Peconic County. The words are music to the ears of many in the five East End towns. Is there a chance that the idea of separating from Suffolk is possible now, when 20 years ago, when there was momentum for the concept, it failed to gain state legislature support?
The question came up at a recent East End Supervisors and Mayors Association meeting. East Hampton Mayor Paul Rickenbach Jr. asked Assemblyman Fred Thiele Jr. (I-Sag Harbor) if it was time to reopen the discussion of an East End county.
“Maybe we should take a look at it again,” Mr. Thiele told Mayor Rickenbach. But before he commits to anything, Mr. Thiele said he wants to be sure there’s enough support to make an effort worthwhile.
Noting that Staten Island has restarted its exploration of separating from New York City, Mr. Thiele said he will speak to officials there.
An effort is being pushed by Assemblyman David DiPietro (R-East Aurora), who represents suburban Buffalo, to split the state into three self-governing entities: “New Amsterdam,” “New York City” and “Montauk.” The Montauk district would encompass Suffolk, Nassau, Westchester and Rockland counties.
But Assemblyman Michael Reilly, whose district includes the south shore of Staten Island, would like to amend that proposal to allow the borough to annex itself to upstate.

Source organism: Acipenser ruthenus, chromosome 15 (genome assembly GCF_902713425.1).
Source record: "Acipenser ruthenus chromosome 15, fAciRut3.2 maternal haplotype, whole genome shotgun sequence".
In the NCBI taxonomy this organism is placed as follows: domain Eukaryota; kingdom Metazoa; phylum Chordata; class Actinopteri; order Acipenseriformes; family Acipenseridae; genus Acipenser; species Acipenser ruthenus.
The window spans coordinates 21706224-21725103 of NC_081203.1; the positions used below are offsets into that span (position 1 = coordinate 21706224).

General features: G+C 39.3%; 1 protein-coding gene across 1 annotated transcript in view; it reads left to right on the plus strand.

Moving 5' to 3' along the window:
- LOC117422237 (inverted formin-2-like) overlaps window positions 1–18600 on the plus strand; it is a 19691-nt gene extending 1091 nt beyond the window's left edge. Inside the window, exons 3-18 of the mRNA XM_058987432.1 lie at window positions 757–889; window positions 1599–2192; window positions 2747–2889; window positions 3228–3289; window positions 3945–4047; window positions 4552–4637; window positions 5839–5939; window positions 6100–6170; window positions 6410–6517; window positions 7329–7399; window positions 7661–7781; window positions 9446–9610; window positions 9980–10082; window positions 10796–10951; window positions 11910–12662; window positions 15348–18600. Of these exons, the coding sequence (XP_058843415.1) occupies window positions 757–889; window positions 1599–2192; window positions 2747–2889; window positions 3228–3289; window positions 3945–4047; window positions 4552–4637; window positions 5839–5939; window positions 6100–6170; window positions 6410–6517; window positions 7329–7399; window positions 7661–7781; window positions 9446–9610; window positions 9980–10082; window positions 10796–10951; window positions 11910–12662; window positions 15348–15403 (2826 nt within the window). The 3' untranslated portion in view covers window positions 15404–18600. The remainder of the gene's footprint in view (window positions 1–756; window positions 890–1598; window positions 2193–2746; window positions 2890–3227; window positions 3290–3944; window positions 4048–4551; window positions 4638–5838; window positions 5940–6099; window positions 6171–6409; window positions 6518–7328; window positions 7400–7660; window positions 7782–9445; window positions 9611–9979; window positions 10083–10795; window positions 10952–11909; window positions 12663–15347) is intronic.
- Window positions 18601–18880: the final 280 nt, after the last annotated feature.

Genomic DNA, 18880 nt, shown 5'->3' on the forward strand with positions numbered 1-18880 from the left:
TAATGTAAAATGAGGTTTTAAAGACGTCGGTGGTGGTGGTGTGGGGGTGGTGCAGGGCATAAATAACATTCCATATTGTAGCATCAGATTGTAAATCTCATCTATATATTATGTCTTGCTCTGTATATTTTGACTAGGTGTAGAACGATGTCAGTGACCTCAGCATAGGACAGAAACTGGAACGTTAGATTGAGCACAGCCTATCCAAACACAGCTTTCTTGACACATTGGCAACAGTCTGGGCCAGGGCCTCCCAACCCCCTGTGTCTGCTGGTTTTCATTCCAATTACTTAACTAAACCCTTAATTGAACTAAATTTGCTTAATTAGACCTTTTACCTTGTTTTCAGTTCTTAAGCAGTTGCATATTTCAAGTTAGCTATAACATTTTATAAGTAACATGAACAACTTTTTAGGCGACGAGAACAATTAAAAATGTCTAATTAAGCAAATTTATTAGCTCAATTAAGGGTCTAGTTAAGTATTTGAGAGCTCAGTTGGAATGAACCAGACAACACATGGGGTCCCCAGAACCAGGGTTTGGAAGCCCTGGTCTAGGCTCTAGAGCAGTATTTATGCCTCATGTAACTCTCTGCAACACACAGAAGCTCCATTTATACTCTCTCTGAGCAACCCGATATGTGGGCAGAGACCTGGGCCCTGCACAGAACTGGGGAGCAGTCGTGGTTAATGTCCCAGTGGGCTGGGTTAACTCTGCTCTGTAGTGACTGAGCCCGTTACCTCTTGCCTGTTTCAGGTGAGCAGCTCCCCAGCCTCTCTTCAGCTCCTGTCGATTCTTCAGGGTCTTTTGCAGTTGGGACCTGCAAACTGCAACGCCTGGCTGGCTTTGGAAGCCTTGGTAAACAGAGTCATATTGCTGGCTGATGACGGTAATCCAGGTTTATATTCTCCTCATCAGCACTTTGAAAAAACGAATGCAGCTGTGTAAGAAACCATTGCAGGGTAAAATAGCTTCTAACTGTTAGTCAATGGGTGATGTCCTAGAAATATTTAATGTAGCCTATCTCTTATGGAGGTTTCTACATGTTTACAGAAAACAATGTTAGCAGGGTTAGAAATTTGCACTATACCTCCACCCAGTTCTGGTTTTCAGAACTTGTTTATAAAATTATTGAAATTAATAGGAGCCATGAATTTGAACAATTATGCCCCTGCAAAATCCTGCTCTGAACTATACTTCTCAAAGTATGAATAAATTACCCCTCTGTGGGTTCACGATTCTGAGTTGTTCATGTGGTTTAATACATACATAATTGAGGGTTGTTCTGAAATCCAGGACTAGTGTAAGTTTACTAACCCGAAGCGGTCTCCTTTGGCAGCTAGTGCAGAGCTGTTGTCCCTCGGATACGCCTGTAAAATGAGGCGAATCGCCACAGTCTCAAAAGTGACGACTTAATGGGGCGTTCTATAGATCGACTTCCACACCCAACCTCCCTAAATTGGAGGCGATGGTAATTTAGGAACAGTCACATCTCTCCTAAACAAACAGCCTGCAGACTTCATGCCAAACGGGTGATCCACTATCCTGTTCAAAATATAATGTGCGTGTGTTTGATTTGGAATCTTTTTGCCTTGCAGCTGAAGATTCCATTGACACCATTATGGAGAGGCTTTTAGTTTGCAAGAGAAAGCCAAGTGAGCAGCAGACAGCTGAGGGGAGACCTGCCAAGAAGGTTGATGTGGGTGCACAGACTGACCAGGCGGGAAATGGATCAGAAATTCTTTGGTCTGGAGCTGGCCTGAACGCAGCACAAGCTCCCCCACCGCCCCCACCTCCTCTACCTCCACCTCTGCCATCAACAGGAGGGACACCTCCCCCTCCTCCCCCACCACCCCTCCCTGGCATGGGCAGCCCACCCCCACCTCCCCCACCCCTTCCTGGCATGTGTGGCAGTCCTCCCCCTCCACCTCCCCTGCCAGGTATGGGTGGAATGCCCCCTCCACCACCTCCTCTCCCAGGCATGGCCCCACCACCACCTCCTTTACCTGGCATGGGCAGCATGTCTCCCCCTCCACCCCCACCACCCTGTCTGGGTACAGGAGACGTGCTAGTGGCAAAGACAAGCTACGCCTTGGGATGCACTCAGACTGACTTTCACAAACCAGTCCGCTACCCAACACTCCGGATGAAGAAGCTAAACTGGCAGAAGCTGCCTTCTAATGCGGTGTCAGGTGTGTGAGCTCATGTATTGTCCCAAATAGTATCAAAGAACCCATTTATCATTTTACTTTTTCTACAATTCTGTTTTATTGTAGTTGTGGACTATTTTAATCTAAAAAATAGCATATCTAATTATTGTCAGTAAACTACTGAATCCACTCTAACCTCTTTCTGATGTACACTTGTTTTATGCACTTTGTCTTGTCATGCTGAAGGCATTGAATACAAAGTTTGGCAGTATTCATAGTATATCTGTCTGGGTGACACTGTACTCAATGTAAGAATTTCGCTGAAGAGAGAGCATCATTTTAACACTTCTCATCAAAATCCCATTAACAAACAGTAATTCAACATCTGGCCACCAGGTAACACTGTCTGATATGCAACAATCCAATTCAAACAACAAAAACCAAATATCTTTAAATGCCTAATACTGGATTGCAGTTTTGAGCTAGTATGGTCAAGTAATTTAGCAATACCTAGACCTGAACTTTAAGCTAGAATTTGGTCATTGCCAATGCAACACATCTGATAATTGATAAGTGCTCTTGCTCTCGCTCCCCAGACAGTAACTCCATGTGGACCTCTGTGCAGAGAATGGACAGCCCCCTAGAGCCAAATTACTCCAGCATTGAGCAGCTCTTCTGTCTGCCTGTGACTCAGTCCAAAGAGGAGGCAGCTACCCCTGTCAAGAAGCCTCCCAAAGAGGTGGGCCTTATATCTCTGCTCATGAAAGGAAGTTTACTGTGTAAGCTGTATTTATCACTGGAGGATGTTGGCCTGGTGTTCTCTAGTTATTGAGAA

Whatever Staten Islanders decide, through the years it’s been linked with a desire to escape the tax burden and progressive politics of New York City, according to a December story in “City & State.”
In an interview Monday, Mr. Thiele said he thinks politics doesn’t play a major role in East End residents wanting to form their own county. Others have speculated that when Democrats took control of the government in Albany a few years ago, the chances of forming a Peconic County would be enhanced, since the East End has turned Democratic over the last few years. But voter registration has had little effect on a move to create Peconic County.
“People want less government and it’s not so much a partisan issue,” the legislator said.
There’s nothing wrong with Suffolk County, Mr. Thiele said. But the needs and interests of the five East End towns are simply different from those of the towns farther west, he said.
About 20 years ago, the idea of forming a new county won votes on the East End totalling 71%, Mr. Thiele said. But to get there, it took hundreds of volunteers putting in numerous hours.
Still, it failed to gain sufficient support in Albany that would be necessary for such a change.